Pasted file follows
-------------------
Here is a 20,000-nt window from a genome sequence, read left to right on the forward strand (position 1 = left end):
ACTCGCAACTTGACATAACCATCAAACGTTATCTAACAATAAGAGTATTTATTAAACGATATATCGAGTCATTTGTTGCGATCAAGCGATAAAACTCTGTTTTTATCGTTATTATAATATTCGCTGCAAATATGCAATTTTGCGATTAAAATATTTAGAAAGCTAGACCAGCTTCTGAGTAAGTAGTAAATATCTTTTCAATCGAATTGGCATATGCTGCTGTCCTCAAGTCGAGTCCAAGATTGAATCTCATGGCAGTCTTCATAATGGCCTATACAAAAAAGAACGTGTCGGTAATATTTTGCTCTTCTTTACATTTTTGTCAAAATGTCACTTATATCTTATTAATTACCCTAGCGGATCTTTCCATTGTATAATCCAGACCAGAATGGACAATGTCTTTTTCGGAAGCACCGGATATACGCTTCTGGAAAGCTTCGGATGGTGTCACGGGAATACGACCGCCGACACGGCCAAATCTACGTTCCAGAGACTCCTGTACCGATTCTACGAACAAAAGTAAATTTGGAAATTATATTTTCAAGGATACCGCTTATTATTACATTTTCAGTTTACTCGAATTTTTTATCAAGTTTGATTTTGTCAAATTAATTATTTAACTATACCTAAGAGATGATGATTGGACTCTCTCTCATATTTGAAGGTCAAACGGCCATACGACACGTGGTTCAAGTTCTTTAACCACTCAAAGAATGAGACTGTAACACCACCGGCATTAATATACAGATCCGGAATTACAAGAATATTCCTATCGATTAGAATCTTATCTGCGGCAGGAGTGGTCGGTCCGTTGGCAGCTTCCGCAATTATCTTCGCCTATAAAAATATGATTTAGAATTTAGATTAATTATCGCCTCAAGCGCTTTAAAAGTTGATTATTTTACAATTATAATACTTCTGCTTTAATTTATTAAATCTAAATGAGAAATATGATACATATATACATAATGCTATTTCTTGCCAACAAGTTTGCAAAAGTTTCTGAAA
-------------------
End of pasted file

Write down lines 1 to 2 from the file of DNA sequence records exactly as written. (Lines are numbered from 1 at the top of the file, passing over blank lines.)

Here is a 20,000-nt window from a genome sequence, read left to right on the forward strand (position 1 = left end):
ACTCGCAACTTGACATAACCATCAAACGTTATCTAACAATAAGAGTATTTATTAAACGATATATCGAGTCATTTGTTGCGATCAAGCGATAAAACTCTGTTTTTATCGTTATTATAATATTCGCTGCAAATATGCAATTTTGCGATTAAAATATTTAGAAAGCTAGACCAGCTTCTGAGTAAGTAGTAAATATCTTTTCAATCGAATTGGCATATGCTGCTGTCCTCAAGTCGAGTCCAAGATTGAATCTCATGGCAGTCTTCATAATGGCCTATACAAAAAAGAACGTGTCGGTAATATTTTGCTCTTCTTTACATTTTTGTCAAAATGTCACTTATATCTTATTAATTACCCTAGCGGATCTTTCCATTGTATAATCCAGACCAGAATGGACAATGTCTTTTTCGGAAGCACCGGATATACGCTTCTGGAAAGCTTCGGATGGTGTCACGGGAATACGACCGCCGACACGGCCAAATCTACGTTCCAGAGACTCCTGTACCGATTCTACGAACAAAAGTAAATTTGGAAATTATATTTTCAAGGATACCGCTTATTATTACATTTTCAGTTTACTCGAATTTTTTATCAAGTTTGATTTTGTCAAATTAATTATTTAACTATACCTAAGAGATGATGATTGGACTCTCTCTCATATTTGAAGGTCAAACGGCCATACGACACGTGGTTCAAGTTCTTTAACCACTCAAAGAATGAGACTGTAACACCACCGGCATTAATATACAGATCCGGAATTACAAGAATATTCCTATCGATTAGAATCTTATCTGCGGCAGGAGTGGTCGGTCCGTTGGCAGCTTCCGCAATTATCTTCGCCTATAAAAATATGATTTAGAATTTAGATTAATTATCGCCTCAAGCGCTTTAAAAGTTGATTATTTTACAATTATAATACTTCTGCTTTAATTTATTAAATCTAAATGAGAAATATGATACATATATACATAATGCTATTTCTTGCCAACAAGTTTGCAAAAGTTTCTGAAA